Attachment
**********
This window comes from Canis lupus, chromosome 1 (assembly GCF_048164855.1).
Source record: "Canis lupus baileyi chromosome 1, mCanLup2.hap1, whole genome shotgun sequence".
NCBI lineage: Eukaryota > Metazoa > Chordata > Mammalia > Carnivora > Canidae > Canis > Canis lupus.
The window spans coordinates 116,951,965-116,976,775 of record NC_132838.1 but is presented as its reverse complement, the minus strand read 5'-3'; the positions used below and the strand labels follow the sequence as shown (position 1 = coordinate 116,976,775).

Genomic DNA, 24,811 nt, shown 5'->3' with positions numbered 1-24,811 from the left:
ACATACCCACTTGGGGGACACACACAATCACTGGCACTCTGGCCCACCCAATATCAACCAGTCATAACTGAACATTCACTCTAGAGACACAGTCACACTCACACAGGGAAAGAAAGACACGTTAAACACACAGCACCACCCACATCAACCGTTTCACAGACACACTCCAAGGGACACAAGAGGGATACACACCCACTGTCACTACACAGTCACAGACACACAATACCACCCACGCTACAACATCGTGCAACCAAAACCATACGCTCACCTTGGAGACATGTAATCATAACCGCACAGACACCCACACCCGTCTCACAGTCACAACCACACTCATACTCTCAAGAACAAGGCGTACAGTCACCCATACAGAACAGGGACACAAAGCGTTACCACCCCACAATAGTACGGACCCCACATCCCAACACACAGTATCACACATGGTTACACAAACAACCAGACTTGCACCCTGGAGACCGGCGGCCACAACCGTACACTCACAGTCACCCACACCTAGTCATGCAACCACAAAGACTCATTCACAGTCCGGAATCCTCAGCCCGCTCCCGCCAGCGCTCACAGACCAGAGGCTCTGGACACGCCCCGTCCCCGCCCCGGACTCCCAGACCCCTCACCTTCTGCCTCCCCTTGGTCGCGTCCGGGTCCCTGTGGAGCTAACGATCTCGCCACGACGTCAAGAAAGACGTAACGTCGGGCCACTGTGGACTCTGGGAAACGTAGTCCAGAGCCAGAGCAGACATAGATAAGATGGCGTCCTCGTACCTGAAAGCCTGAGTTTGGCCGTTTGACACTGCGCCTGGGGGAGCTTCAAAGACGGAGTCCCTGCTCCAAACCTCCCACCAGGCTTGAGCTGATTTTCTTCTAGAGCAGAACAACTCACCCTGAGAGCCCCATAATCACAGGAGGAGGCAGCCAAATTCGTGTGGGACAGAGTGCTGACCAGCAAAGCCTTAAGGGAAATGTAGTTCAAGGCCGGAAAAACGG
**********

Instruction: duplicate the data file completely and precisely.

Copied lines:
This window comes from Canis lupus, chromosome 1 (assembly GCF_048164855.1).
Source record: "Canis lupus baileyi chromosome 1, mCanLup2.hap1, whole genome shotgun sequence".
NCBI lineage: Eukaryota > Metazoa > Chordata > Mammalia > Carnivora > Canidae > Canis > Canis lupus.
The window spans coordinates 116,951,965-116,976,775 of record NC_132838.1 but is presented as its reverse complement, the minus strand read 5'-3'; the positions used below and the strand labels follow the sequence as shown (position 1 = coordinate 116,976,775).

Genomic DNA, 24,811 nt, shown 5'->3' with positions numbered 1-24,811 from the left:
ACATACCCACTTGGGGGACACACACAATCACTGGCACTCTGGCCCACCCAATATCAACCAGTCATAACTGAACATTCACTCTAGAGACACAGTCACACTCACACAGGGAAAGAAAGACACGTTAAACACACAGCACCACCCACATCAACCGTTTCACAGACACACTCCAAGGGACACAAGAGGGATACACACCCACTGTCACTACACAGTCACAGACACACAATACCACCCACGCTACAACATCGTGCAACCAAAACCATACGCTCACCTTGGAGACATGTAATCATAACCGCACAGACACCCACACCCGTCTCACAGTCACAACCACACTCATACTCTCAAGAACAAGGCGTACAGTCACCCATACAGAACAGGGACACAAAGCGTTACCACCCCACAATAGTACGGACCCCACATCCCAACACACAGTATCACACATGGTTACACAAACAACCAGACTTGCACCCTGGAGACCGGCGGCCACAACCGTACACTCACAGTCACCCACACCTAGTCATGCAACCACAAAGACTCATTCACAGTCCGGAATCCTCAGCCCGCTCCCGCCAGCGCTCACAGACCAGAGGCTCTGGACACGCCCCGTCCCCGCCCCGGACTCCCAGACCCCTCACCTTCTGCCTCCCCTTGGTCGCGTCCGGGTCCCTGTGGAGCTAACGATCTCGCCACGACGTCAAGAAAGACGTAACGTCGGGCCACTGTGGACTCTGGGAAACGTAGTCCAGAGCCAGAGCAGACATAGATAAGATGGCGTCCTCGTACCTGAAAGCCTGAGTTTGGCCGTTTGACACTGCGCCTGGGGGAGCTTCAAAGACGGAGTCCCTGCTCCAAACCTCCCACCAGGCTTGAGCTGATTTTCTTCTAGAGCAGAACAACTCACCCTGAGAGCCCCATAATCACAGGAGGAGGCAGCCAAATTCGTGTGGGACAGAGTGCTGACCAGCAAAGCCTTAAGGGAAATGTAGTTCAAGGCCGGAAAAACGG